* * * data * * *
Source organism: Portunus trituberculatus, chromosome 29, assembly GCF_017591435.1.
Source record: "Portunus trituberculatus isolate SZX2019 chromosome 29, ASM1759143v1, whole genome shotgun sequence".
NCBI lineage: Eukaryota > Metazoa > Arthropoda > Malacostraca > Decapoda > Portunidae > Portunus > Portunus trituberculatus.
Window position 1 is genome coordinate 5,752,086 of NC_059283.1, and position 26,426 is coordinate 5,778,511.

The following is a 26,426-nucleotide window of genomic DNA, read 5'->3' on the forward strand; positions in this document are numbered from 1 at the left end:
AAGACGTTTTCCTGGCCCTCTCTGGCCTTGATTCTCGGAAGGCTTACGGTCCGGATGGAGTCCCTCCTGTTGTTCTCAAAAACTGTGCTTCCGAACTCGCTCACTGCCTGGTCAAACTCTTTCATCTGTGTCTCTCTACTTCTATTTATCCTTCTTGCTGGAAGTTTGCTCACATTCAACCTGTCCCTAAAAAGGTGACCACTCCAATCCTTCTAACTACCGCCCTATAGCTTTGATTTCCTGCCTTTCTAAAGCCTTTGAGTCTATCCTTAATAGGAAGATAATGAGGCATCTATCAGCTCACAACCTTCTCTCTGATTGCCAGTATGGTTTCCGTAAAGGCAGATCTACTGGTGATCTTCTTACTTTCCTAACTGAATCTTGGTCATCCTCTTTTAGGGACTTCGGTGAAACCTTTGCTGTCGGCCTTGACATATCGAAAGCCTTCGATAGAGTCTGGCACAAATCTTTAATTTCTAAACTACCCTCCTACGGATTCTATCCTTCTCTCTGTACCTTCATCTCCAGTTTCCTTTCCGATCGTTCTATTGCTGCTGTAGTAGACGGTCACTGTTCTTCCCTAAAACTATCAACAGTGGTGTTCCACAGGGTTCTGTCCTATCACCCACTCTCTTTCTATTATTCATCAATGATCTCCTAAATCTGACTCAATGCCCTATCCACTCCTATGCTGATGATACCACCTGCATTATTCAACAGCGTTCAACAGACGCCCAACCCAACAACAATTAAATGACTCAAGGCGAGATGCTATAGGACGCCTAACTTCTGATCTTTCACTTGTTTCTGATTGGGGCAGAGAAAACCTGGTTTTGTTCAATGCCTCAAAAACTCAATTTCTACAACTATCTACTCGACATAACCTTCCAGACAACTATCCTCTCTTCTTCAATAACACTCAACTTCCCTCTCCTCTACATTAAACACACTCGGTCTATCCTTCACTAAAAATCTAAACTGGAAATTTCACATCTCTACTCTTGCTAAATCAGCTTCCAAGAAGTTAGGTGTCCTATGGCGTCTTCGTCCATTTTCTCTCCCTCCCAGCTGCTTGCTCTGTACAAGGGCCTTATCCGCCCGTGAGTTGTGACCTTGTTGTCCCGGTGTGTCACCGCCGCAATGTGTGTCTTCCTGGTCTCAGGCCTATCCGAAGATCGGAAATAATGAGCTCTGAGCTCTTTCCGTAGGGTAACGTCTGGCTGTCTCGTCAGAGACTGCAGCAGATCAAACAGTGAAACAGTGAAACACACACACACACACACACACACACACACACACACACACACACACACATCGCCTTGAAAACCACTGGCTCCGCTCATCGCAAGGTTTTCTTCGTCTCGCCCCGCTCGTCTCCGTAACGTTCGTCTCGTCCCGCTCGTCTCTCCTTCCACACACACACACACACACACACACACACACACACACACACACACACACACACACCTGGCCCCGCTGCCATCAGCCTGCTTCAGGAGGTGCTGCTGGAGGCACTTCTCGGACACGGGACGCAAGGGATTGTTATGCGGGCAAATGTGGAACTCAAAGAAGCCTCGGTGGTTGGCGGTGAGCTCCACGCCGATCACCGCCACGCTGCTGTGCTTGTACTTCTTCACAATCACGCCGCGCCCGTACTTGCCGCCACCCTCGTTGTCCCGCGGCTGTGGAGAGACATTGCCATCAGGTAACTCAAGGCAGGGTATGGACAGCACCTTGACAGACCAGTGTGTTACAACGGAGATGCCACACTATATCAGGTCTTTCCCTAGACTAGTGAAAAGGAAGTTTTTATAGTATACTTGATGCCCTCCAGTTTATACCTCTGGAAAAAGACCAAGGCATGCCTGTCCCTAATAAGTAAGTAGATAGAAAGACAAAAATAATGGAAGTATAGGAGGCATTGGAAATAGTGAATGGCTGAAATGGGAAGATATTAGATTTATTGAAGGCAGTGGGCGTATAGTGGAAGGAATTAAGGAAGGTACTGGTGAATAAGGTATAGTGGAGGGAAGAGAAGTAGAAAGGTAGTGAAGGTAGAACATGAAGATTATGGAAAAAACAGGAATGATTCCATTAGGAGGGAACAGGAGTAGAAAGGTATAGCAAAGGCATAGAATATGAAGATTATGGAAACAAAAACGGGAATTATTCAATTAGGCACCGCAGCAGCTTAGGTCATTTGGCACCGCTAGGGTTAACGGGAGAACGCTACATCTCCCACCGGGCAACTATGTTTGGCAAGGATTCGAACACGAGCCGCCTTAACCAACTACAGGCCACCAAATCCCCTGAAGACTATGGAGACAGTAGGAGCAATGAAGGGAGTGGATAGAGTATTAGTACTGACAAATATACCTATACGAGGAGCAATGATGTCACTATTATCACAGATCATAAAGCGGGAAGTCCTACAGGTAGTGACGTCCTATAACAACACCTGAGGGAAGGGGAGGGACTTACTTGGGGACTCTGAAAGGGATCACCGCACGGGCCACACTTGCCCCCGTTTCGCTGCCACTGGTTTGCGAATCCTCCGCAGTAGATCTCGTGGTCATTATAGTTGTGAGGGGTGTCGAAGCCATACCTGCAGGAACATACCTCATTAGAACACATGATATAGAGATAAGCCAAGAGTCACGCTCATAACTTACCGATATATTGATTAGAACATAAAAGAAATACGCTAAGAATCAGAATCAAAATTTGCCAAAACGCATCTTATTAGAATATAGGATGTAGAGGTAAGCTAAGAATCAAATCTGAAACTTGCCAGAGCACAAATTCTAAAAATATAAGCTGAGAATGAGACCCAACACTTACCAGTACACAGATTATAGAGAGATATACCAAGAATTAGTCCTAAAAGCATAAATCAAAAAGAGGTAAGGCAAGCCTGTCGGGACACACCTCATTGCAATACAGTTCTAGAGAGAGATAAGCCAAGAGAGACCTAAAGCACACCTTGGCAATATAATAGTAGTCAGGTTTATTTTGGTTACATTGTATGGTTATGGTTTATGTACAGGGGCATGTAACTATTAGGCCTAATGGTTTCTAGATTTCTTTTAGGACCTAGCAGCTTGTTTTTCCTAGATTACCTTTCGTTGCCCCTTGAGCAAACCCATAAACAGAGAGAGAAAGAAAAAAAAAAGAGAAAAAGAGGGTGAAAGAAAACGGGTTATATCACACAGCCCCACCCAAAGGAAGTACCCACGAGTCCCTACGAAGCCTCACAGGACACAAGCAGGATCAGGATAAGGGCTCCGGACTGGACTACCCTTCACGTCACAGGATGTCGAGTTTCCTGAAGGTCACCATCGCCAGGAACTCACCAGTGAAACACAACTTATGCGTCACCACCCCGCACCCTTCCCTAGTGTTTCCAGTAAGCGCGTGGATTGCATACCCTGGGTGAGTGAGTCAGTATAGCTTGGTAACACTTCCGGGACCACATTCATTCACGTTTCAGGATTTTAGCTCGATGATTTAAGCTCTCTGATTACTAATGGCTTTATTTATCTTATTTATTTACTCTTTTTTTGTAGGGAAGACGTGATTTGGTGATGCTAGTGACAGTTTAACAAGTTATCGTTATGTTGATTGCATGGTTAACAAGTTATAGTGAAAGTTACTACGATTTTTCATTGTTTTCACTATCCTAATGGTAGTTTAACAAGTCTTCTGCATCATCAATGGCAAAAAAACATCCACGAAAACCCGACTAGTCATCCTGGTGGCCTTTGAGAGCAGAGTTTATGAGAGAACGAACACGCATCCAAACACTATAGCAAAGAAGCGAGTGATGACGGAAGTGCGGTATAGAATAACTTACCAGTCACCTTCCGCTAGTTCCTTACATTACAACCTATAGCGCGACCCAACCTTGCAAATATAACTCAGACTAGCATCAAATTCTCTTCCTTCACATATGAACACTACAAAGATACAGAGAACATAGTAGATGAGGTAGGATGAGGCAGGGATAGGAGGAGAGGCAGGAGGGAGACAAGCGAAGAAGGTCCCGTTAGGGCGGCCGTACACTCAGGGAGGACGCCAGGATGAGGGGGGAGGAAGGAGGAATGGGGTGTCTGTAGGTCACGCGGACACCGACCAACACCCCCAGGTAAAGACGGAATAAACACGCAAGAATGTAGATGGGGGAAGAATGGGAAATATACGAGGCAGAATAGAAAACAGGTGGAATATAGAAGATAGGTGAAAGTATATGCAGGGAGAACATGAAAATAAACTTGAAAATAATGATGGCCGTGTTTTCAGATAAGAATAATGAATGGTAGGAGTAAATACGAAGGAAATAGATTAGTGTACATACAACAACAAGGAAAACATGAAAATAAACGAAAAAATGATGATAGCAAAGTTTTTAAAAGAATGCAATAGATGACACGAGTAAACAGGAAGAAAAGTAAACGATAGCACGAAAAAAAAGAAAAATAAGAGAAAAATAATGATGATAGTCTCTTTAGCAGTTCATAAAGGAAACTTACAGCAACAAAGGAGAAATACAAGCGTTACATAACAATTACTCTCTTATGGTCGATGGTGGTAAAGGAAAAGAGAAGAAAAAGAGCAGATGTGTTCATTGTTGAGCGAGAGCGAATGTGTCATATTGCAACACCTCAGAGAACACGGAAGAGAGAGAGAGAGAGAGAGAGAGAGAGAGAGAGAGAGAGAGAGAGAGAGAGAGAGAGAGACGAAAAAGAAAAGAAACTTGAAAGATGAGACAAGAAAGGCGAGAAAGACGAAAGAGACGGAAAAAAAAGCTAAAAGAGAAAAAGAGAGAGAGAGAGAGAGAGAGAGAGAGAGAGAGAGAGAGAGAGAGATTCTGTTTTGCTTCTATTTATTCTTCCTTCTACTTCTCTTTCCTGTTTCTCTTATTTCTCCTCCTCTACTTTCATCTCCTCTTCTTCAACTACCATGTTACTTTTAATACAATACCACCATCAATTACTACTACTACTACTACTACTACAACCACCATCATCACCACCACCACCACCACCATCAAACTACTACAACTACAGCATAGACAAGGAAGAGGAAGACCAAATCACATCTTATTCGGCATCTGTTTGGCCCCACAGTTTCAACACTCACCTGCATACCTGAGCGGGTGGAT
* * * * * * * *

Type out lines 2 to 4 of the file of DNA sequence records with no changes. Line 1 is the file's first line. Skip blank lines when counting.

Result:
Source record: "Portunus trituberculatus isolate SZX2019 chromosome 29, ASM1759143v1, whole genome shotgun sequence".
NCBI lineage: Eukaryota > Metazoa > Arthropoda > Malacostraca > Decapoda > Portunidae > Portunus > Portunus trituberculatus.
Window position 1 is genome coordinate 5,752,086 of NC_059283.1, and position 26,426 is coordinate 5,778,511.